Flight to Arras

Flight to Arras, by Antoine de Saint-Exupéry
“a crucial gift to our generation” for Simon Piasecki

Flight to Arras, by Antoine de Saint-ExupérySaint-Exupery’s death remained a mystery for many years until his bracelet was recovered near the wreckage of his P-38 Lightning in the Mediteranean sea. His sacrifice in part is that he didn’t need to fight; his background & social standing as a writer meant that he might have simply deployed his pen in the defence of France, but he flatly rejected entitlement of either class or celebrity: he was a pilot first. Adapted for performance with the kind permission of the Estate of Antoine De Saint-Exupéry and publishers Gallimard, Paris, Flight to Arras, will be on the scene in Catholic University of Lille, Aula Maxima, the 17th of June at 6 pm. This performance is dedicated to the memory of Antoine De Saint-Exupery and the refugees and their children that struggle along the roads to safety.

Simon Piasecki, Professor of Theatre and Head of Department at Liverpool Hope University, explains : “I have referred myself to Saint-Exupery since being a rather bewildered flaxen-haired little boy that loved to draw. La Petit Prince was a natural friend from when the book was read to me at six years old, albeit that I could not understand its subtleties! As a young adult my identity was affected strongly by a wish to know a Polish grandfather who, after escaping as a refugee through Europe on foot, had died as pilot of a Bomber aircraft  flying for the RAF in 1944 and I had always referred myself strongly to Saint-Exupery’s writing as a pilot in order to feel closer to this experience.

Flight to Arras

Saint-Exupery published Pilote de guerre, translated in English as Flight to Arras, in 1942, having returned to France to fly in its defence. The book describes the anguish of retreat in the face of invasion and defeat, the incomprehensibility of an end of culture and civility and a view of his own French citizens fleeing southward as refugees from their own burning towns and villages. Saint-Exupery describes his loss of God as he looks down upon the seeming ruin of his people and chaos that prevents any organised response – but still he flies. In a mission to gather intelligence over Arras he considers such crucial philosophical points and refinds his faith and belief in France, in Europe and in civilisation.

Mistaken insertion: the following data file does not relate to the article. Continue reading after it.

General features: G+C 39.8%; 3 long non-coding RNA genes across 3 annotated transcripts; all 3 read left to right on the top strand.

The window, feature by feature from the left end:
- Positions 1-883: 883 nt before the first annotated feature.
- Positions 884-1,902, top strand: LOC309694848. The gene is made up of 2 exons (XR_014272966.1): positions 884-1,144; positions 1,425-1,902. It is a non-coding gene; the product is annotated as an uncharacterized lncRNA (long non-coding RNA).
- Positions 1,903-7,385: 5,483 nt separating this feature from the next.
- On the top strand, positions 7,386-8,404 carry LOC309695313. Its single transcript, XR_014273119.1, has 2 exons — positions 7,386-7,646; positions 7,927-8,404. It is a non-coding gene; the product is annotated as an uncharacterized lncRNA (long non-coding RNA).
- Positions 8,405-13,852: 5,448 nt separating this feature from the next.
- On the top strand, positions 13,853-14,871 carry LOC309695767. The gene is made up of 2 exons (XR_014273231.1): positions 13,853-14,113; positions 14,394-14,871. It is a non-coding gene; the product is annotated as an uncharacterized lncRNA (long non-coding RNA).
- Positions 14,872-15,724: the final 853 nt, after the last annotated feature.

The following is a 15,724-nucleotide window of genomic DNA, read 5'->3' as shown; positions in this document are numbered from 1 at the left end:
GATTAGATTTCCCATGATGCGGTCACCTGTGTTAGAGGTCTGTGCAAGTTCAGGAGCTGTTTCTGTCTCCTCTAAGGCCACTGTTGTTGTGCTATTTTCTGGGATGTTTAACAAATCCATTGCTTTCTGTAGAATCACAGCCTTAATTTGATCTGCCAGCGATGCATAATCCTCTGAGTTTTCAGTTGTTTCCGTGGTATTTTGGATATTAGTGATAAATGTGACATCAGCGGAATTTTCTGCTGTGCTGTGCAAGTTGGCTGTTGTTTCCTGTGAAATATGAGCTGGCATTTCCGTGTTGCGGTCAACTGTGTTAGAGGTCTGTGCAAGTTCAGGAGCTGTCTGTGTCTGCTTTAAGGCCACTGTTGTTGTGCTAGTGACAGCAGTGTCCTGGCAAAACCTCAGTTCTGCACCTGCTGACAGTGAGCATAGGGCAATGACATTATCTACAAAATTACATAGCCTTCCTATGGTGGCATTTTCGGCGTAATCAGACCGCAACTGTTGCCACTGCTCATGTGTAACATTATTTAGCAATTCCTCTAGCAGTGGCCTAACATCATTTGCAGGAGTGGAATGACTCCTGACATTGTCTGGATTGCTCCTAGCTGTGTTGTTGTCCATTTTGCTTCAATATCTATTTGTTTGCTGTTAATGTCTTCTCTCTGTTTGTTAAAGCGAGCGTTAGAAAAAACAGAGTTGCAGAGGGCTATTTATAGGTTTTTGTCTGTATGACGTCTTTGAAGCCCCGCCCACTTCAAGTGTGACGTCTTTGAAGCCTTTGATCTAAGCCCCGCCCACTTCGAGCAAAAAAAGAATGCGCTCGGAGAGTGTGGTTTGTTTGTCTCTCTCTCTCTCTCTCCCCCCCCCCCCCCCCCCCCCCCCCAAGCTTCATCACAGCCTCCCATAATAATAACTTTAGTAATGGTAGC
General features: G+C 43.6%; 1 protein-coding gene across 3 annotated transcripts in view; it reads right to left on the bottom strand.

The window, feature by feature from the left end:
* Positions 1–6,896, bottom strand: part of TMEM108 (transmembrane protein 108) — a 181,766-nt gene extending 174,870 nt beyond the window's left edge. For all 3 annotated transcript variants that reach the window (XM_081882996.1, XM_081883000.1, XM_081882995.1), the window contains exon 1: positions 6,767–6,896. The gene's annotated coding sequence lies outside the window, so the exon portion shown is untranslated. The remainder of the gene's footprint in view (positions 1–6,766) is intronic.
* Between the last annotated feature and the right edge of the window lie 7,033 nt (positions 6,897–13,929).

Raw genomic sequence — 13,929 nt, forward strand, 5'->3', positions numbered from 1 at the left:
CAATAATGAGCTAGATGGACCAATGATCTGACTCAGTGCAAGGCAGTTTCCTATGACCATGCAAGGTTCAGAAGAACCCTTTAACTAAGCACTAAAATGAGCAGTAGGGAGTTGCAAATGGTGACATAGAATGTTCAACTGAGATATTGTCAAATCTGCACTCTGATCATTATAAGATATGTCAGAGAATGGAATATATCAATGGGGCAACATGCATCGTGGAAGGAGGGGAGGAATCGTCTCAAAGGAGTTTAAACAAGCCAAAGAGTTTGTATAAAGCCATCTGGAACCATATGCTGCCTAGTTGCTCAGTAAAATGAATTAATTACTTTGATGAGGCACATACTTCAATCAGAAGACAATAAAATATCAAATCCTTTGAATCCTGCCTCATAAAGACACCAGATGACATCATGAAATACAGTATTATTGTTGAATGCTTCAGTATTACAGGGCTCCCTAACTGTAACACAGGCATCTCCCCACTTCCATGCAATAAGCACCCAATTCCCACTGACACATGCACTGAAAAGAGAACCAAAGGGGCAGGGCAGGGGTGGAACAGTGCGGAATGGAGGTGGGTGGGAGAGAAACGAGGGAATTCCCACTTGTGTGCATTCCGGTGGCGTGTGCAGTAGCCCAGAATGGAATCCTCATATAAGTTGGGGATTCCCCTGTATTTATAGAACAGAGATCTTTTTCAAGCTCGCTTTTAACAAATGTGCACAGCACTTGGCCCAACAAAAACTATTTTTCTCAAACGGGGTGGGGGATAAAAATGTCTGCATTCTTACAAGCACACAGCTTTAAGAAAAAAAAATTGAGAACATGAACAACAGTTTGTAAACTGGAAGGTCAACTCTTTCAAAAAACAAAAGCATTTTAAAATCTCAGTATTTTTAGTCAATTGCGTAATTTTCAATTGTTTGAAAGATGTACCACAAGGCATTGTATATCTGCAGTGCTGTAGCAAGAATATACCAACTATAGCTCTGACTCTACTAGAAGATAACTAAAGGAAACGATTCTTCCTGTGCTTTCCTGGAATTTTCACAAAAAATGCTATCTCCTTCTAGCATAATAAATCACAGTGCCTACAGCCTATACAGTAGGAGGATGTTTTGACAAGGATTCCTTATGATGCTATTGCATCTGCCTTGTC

Since I began to adapt the book for theatre, having considered the nature of identity over sixteen years of research practice, the questions and indeed answers that Saint-Exupery offers have become once again a crucial gift to our generation. He is passionate, insightful and moves his reader to tears with his gentle wit and deep sense for humanity. He reminds us that we might all be a victim or refugee of war and how we respond to those that are will define the survival of civilisation and our very humanity. He says it is not the victim or the refugee that he would die for, but rather the person that pulls them from under the rubble, the person that helps them in their dire need. 

In this paper I will describe the adaptation of the work for theatre and the great responsibility of trying to depict this complex and brilliant writer whose commentary, in my opinion, is so crucial to our situation in Europe today.”

‘In Times Like These’ – adapting Saint-Exupery’s Flight to Arras for theatre, 17th of June, 6 pm, Université catholique de Lille, 60 bd Vauban, Aula Maxima. Free entrance.

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